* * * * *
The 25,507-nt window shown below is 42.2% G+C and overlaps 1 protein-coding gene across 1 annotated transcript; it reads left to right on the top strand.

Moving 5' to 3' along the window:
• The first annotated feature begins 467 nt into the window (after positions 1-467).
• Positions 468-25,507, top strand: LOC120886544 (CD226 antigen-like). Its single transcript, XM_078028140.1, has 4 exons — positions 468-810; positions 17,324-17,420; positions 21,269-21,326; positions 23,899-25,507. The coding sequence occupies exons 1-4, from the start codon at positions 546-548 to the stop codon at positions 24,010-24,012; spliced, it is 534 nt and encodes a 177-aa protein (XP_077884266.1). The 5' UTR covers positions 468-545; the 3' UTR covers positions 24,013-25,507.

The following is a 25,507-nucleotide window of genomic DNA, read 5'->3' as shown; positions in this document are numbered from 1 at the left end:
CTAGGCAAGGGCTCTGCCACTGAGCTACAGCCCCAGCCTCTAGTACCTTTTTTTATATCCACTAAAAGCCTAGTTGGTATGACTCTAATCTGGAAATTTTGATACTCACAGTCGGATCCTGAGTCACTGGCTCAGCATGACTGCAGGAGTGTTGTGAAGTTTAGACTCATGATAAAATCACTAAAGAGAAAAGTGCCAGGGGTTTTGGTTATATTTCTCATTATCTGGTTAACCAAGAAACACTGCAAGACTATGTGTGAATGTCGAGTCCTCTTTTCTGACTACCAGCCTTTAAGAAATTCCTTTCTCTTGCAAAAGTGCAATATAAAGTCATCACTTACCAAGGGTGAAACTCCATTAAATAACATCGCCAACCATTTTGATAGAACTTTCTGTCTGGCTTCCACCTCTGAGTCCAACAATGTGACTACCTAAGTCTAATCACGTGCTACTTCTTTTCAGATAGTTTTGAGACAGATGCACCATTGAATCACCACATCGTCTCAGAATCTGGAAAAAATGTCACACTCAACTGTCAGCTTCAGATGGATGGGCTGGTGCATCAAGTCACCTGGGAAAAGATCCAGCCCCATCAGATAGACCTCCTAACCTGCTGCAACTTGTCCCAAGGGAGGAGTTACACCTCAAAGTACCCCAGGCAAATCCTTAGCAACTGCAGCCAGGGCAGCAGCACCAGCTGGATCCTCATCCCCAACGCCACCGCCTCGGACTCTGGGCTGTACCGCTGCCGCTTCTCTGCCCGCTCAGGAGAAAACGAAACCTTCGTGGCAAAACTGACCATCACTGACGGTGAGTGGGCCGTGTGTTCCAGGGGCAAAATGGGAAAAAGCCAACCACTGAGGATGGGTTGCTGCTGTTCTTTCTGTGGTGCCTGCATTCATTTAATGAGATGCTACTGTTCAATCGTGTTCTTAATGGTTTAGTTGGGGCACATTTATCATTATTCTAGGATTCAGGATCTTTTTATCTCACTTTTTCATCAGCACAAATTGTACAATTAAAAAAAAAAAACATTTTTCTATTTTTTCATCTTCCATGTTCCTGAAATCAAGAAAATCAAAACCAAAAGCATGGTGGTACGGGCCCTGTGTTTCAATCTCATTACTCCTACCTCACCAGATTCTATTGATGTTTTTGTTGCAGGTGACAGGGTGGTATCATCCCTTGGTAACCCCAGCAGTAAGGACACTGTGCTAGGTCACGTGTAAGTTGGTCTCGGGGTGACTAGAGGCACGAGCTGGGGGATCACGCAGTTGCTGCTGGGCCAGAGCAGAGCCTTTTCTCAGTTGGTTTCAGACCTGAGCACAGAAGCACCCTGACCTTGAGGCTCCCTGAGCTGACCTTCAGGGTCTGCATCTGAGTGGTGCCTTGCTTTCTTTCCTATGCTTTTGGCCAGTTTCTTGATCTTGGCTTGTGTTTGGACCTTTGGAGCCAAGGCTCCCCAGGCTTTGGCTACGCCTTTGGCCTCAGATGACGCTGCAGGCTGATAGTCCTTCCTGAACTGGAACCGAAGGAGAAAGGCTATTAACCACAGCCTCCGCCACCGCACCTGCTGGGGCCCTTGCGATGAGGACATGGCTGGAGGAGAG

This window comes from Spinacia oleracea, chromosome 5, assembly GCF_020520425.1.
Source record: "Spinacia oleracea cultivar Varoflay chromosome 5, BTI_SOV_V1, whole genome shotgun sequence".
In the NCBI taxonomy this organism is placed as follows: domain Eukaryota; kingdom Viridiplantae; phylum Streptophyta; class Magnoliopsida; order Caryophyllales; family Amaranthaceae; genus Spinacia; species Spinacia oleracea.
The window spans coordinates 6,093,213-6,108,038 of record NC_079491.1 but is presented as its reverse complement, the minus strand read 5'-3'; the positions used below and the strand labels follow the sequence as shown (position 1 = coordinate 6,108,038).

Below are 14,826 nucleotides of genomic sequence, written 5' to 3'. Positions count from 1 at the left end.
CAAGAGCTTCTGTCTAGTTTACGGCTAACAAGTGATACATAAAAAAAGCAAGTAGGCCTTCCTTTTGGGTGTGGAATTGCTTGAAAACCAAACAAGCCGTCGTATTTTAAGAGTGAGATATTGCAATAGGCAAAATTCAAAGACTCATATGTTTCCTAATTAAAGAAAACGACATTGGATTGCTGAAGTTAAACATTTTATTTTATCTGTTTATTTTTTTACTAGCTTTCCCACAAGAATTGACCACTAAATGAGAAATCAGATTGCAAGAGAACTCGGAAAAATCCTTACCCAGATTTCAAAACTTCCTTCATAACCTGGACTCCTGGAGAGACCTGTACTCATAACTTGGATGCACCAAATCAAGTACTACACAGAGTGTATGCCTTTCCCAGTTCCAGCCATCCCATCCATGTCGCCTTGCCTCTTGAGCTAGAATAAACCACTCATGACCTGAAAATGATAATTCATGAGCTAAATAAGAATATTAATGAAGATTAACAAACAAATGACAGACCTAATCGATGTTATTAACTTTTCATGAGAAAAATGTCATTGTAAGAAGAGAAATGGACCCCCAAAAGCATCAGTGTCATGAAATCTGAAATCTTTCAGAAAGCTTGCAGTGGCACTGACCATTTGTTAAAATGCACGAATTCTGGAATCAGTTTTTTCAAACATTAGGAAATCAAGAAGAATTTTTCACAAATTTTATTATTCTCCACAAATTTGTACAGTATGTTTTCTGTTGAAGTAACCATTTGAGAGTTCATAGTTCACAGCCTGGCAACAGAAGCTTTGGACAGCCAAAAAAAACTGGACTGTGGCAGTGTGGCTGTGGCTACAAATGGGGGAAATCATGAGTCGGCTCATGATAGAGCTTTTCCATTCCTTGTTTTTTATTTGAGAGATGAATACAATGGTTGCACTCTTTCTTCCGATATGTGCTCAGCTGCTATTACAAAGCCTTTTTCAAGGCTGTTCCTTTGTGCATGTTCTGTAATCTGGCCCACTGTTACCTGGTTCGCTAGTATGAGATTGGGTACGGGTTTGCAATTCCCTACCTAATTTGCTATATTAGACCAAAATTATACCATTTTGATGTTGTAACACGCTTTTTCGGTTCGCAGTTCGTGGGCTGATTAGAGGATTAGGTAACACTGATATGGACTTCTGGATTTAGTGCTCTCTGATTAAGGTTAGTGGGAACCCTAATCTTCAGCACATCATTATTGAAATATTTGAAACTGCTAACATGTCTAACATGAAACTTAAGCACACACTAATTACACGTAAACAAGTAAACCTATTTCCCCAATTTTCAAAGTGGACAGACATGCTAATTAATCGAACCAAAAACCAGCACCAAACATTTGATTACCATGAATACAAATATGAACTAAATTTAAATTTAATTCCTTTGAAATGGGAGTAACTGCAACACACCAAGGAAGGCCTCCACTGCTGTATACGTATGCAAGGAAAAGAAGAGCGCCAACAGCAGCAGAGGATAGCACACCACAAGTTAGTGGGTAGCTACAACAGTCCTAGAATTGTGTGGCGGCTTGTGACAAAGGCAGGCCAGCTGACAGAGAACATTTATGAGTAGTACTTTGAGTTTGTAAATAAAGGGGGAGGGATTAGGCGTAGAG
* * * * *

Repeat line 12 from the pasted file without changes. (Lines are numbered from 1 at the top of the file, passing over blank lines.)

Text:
CAAGAGCTTCTGTCTAGTTTACGGCTAACAAGTGATACATAAAAAAAGCAAGTAGGCCTTCCTTTTGGGTGTGGAATTGCTTGAAAACCAAACAAGCCGTCGTATTTTAAGAGTGAGATATTGCAATAGGCAAAATTCAAAGACTCATATGTTTCCTAATTAAAGAAAACGACATTGGATTGCTGAAGTTAAACATTTTATTTTATCTGTTTATTTTTTTACTAGCTTTCCCACAAGAATTGACCACTAAATGAGAAATCAGATTGCAAGAGAACTCGGAAAAATCCTTACCCAGATTTCAAAACTTCCTTCATAACCTGGACTCCTGGAGAGACCTGTACTCATAACTTGGATGCACCAAATCAAGTACTACACAGAGTGTATGCCTTTCCCAGTTCCAGCCATCCCATCCATGTCGCCTTGCCTCTTGAGCTAGAATAAACCACTCATGACCTGAAAATGATAATTCATGAGCTAAATAAGAATATTAATGAAGATTAACAAACAAATGACAGACCTAATCGATGTTATTAACTTTTCATGAGAAAAATGTCATTGTAAGAAGAGAAATGGACCCCCAAAAGCATCAGTGTCATGAAATCTGAAATCTTTCAGAAAGCTTGCAGTGGCACTGACCATTTGTTAAAATGCACGAATTCTGGAATCAGTTTTTTCAAACATTAGGAAATCAAGAAGAATTTTTCACAAATTTTATTATTCTCCACAAATTTGTACAGTATGTTTTCTGTTGAAGTAACCATTTGAGAGTTCATAGTTCACAGCCTGGCAACAGAAGCTTTGGACAGCCAAAAAAAACTGGACTGTGGCAGTGTGGCTGTGGCTACAAATGGGGGAAATCATGAGTCGGCTCATGATAGAGCTTTTCCATTCCTTGTTTTTTATTTGAGAGATGAATACAATGGTTGCACTCTTTCTTCCGATATGTGCTCAGCTGCTATTACAAAGCCTTTTTCAAGGCTGTTCCTTTGTGCATGTTCTGTAATCTGGCCCACTGTTACCTGGTTCGCTAGTATGAGATTGGGTACGGGTTTGCAATTCCCTACCTAATTTGCTATATTAGACCAAAATTATACCATTTTGATGTTGTAACACGCTTTTTCGGTTCGCAGTTCGTGGGCTGATTAGAGGATTAGGTAACACTGATATGGACTTCTGGATTTAGTGCTCTCTGATTAAGGTTAGTGGGAACCCTAATCTTCAGCACATCATTATTGAAATATTTGAAACTGCTAACATGTCTAACATGAAACTTAAGCACACACTAATTACACGTAAACAAGTAAACCTATTTCCCCAATTTTCAAAGTGGACAGACATGCTAATTAATCGAACCAAAAACCAGCACCAAACATTTGATTACCATGAATACAAATATGAACTAAATTTAAATTTAATTCCTTTGAAATGGGAGTAACTGCAACACACCAAGGAAGGCCTCCACTGCTGTATACGTATGCAAGGAAAAGAAGAGCGCCAACAGCAGCAGAGGATAGCACACCACAAGTTAGTGGGTAGCTACAACAGTCCTAGAATTGTGTGGCGGCTTGTGACAAAGGCAGGCCAGCTGACAGAGAACATTTATGAGTAGTACTTTGAGTTTGTAAATAAAGGGGGAGGGATTAGGCGTAGAG